Ada Colau: 'Cutting roads doesn't help'
Barcelona mayor, a former anti-eviction activist, says recent protests "don't help people in prison"
Barcelona's mayor Ada Colau said on Tuesday that cutting roads and similar pro-independence protests won't bring solutions to the Catalan conflict.
A former anti-eviction activist, Colau urged protesters to reflect on how useful their actions really are. As pro-independence protesters cut a major highway in the south of Catalonia for 15 hours on Saturday, Barcelona's mayor asked "what's the point" of this kind of mobilization.
"Cutting roads doesn't help with anything: it doesn't help Catalonia's image, nor Catalonia's interests, and I don't think it helps those in prison," she said in a radio interview.
Protesters cut the highway to protest what they see as "Spain's repression" against pro-independence leaders. Nine of them are in pre-trial jail, and four are on a hunger strike.
Colau said pro-independence groups, such as the CDR (those that cut roads during the weekend), have a right to protest, but she wondered what their actions bring to Catalonia and how they help those incarcerated.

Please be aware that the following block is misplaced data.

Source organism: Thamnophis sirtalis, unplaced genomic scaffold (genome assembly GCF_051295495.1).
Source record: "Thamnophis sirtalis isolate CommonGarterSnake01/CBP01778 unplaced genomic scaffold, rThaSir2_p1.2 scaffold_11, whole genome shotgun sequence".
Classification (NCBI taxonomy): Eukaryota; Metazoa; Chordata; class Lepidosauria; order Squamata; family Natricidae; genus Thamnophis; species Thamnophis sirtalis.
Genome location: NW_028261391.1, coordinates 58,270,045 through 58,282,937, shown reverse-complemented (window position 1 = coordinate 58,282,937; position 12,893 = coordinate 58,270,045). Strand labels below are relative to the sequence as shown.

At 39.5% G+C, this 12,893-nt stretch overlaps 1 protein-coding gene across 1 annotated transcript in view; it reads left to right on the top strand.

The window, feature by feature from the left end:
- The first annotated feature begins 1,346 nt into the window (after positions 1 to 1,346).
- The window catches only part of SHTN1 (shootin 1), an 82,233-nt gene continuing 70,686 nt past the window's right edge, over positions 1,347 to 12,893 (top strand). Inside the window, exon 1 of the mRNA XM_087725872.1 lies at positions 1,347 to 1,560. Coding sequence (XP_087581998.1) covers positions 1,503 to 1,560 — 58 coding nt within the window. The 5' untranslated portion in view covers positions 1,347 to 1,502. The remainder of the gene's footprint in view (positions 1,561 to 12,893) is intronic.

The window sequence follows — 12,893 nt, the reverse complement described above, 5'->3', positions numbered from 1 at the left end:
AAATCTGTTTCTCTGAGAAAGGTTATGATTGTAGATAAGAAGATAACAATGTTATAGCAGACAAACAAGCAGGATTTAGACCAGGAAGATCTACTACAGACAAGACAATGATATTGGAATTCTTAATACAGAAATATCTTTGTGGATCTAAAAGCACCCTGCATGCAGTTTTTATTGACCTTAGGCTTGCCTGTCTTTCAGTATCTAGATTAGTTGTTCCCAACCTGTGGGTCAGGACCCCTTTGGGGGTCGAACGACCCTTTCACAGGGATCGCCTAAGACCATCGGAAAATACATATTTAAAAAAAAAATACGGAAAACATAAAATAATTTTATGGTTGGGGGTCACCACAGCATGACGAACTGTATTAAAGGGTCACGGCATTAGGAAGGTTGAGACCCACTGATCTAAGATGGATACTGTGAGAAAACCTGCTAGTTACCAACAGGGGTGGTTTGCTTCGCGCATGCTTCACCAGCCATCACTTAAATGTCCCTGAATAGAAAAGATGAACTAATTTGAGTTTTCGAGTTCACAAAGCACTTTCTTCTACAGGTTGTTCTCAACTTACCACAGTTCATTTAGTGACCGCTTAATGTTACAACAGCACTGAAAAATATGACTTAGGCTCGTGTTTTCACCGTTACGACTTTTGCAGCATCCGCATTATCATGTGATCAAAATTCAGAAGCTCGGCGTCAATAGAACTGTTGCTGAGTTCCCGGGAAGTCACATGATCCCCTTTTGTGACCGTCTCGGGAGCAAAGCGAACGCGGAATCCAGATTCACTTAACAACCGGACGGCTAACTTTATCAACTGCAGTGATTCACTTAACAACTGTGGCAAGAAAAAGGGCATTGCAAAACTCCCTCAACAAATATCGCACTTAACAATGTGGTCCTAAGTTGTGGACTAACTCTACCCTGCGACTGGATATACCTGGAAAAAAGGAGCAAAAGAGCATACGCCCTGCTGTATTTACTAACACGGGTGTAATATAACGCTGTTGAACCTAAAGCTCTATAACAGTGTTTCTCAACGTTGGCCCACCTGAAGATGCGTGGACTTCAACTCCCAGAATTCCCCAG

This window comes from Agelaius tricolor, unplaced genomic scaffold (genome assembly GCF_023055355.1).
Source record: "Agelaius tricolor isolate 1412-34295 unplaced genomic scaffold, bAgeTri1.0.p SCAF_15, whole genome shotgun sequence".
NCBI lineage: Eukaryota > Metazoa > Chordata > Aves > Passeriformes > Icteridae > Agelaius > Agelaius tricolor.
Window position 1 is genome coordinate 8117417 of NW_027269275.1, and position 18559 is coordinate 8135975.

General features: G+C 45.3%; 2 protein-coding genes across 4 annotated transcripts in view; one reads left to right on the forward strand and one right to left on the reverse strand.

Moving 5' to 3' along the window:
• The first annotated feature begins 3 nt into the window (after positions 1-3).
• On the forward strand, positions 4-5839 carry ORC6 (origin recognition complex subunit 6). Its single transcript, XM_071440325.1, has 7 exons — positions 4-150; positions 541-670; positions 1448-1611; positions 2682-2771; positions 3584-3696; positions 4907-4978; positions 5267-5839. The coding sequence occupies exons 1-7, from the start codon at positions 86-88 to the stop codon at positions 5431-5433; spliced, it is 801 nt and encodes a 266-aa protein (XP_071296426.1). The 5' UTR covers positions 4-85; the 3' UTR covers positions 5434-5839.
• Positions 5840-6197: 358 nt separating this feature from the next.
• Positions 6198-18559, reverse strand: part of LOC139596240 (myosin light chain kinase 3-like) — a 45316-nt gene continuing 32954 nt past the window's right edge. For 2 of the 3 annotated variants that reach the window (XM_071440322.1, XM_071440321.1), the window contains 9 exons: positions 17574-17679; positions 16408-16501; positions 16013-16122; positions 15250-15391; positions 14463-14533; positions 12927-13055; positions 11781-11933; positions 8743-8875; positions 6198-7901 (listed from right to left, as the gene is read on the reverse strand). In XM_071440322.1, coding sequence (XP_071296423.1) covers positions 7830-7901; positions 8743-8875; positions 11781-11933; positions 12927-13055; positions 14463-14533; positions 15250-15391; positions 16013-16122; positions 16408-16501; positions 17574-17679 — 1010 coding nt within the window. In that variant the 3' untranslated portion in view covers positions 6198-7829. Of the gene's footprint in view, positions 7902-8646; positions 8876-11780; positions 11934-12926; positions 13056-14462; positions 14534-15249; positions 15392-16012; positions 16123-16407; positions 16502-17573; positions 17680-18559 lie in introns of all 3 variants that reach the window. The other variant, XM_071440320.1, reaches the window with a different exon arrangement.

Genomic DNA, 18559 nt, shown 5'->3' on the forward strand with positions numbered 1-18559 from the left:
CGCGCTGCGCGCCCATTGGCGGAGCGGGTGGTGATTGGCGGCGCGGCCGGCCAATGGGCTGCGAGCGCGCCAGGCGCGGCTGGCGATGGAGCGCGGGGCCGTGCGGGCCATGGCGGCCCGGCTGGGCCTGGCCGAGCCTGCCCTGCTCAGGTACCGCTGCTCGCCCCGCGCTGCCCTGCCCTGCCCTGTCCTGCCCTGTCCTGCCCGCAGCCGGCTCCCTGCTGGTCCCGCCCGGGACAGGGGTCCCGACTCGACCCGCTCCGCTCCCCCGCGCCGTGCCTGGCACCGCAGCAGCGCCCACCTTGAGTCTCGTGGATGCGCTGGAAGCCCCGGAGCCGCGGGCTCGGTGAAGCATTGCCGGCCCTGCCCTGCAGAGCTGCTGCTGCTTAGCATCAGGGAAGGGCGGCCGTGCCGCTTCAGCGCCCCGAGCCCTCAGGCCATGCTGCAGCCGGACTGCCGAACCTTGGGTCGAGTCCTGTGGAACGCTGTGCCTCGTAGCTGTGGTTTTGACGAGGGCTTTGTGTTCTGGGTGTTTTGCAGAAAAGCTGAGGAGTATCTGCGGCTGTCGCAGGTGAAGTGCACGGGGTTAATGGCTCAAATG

"What is this? Are we saying the worse things get, the better? This idea has proven totally false, because we have always got worse," she said on radio SER-Catalunya.
Colau also asked president Quim Torra to "rectify" after he said that Catalonia should follow the "Slovenian road" to independence. Barcelona's mayor urged the Catalan and Spanish governments to engage in dialogue and not to put that "at risk".
Tensions between Madrid and Barcelona are heating up again after the Spanish government accused the Catalan executive of not doing enough to stop protests such as cutting the roads. Conservative parties in Spain, such as the PP and Cs, have already urged the Socialist president Pedro Sánchez to again suspend Catalonia's self-government and rule the country from Madrid.